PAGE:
Behind the Counter.
In his book "Fast Food Nation", Eric Schlosser shows how the fast food industry has infiltrated every corner of American Society. He tells of the disturbing reality that is American life today; almost every aspect of American life has been franchised or chained. Beginning in California and spreading throughout the entire country, Schlosser gives the history of the fast food industry and the evils and changes that developed with it.
In Chapter three, Schlosser begins by describing the view of Colorado Springs: its peaceful, serene, spectacular outlook from Gold Camp Road. It appears to be an all-American town with its independently owned businesses and layers of houses from many different historical eras. But then it's apparent what has happened in Colorado over the last twenty years as you come to the new spread out. The houses are the "architectural equivalent of fast food;" thousands of houses that are near identical line each street of each subdivision.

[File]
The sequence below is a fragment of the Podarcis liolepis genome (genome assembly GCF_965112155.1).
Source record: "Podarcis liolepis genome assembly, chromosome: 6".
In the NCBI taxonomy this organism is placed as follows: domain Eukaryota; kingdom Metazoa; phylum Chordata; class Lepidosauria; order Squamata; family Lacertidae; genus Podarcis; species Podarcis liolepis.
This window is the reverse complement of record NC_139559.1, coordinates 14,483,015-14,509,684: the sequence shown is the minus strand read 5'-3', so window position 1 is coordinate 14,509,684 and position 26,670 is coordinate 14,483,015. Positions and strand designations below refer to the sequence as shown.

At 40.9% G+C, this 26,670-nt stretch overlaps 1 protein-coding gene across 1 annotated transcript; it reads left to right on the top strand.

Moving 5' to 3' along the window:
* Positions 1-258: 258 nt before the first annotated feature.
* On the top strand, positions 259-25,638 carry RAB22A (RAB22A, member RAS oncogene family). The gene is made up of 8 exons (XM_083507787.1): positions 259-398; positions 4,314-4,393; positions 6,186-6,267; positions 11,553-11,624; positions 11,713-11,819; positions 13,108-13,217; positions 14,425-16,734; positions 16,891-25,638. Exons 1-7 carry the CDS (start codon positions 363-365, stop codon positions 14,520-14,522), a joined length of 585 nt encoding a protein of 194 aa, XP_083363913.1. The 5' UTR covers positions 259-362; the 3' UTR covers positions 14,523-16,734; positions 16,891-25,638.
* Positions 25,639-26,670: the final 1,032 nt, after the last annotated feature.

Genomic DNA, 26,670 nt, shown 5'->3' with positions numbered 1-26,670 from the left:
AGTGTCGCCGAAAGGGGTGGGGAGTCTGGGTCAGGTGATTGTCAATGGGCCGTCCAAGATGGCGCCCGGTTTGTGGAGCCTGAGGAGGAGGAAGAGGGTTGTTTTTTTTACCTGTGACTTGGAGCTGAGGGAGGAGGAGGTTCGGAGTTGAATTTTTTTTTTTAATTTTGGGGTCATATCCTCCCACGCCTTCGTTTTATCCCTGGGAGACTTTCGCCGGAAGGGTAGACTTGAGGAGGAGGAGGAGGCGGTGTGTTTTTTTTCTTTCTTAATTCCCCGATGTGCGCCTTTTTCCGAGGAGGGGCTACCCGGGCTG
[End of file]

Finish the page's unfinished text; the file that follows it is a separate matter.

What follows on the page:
Academy Boulevard lies at the heart of this and resembles Harbor Boulevard in Anaheim, except newer, with its clusters of fast food joints repeating themselves every few miles. According to Schlosser, "the resemblance is hardly coincidental."
All the new housing expansions not only look like those in California, they are occupied with thousands of people from California. A whole way of life has been swapped from the West Coast to the Rockies. Schlosser says, "In many ways Colorado Springs today is what Los Angeles was fifty years ago..." It used to be a little tourist town inhabited by the wealthy and retired. But during the Great Depression many moved away and tourism dropped. A great economic opportunity then came about with the start of World War II. "Like Los Angeles, Colorado Springs soon became independent on military spending." The opening of...